Building facades around the world are being explored as digital mediums and being transformed to media facades to emit more than just advertising.
This new application has been coined “mediatecture” with many architectural practices now specialising in the art form. German architect Christoph Kronhagel describes mediatecture as the interface between virtual and physical spaces.
The concept has been notably brought to light by Emporis, an international provider of building data which has compiled a list of the world’s most impressive media facades.
The list recognises facades ranging from large scale installations to programmable facades to the luminescent outer skins of enormous soccer stadiums.
“What once began with lurid neon advertising hoardings in New York’s Times Square has grown beyond its initial purpose as a pure advertising medium to present itself today as a conveyor of artistic and social messages, transforming buildings into giant screens,” Emporis said in its release.
Some buildings even give the public an opportunity to participate through citizen-controlled facades where people can upload messages from their phones and building operators can communicate messages to the outside realm.
One of the first projects to make the list is ILUMA, a retail and entertainment in Singapore renowned for its crystal mesh façade.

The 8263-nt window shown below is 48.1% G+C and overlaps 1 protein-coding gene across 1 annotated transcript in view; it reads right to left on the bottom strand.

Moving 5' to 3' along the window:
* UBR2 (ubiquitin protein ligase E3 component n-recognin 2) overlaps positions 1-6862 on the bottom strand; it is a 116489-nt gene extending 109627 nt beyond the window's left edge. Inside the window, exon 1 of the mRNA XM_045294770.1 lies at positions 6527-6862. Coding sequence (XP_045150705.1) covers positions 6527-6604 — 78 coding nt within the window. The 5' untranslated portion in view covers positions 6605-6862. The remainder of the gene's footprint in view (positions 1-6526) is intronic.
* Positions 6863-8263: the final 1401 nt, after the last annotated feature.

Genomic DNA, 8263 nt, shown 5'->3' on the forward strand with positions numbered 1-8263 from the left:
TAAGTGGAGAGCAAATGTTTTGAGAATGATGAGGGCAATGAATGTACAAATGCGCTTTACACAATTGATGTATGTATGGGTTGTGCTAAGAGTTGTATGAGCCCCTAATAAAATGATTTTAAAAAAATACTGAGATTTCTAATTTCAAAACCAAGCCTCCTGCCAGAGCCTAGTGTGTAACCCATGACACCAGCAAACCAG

Developed by Berlin-based architect and artist collective realities:united, the façade is clad in large crystals made up of a translucent polycarbonate hull and an aluminium back plate.
“By day, this 5,000 square metre façade wraps the building in a glittering cloak of large, sparkling crystals, while transforming the complex at night into a giant light sculpture on which video,” Emporis said.
Facades can also interact with their buildings’ external environments as demonstrated by architect Toyo Ito’s Tower of Winds tower in Yokohama, Japan.
The tower is clad in perforated aluminium panels that act as mirrors reflecting the surrounding city while the tower “reacts to weather conditions by translating climatic data such as light, wind and temperature into a play of colours made up of LED dots.”
While concerns have been raised regarding energy use, the GreenPix Zero Energy Media Wall project has created the world’s largest colour LED display which the architects say is fully self-sustaining.
The highly visible screen which covers the wall of the Xicui Entertainment Complex in Beijing has implemented a system whereby solar energy collected from photovoltaic cells during the day lights up the screen in the evening.
Mediatecture pioneer Jan Edler of collective realities:united expects the new technique to play a dynamic role in architecture.
“Interest in ‘media facades’ appears to be on the increase. We view media surfaces as forerunners of buildings that can actively change and adapt themselves. In this respect, the future potential of such developments is not to be underestimated,” he told Emporis.
Here is the final list in its entirety (in no particular order) of some of the best examples of media facades integrated into the urban setting: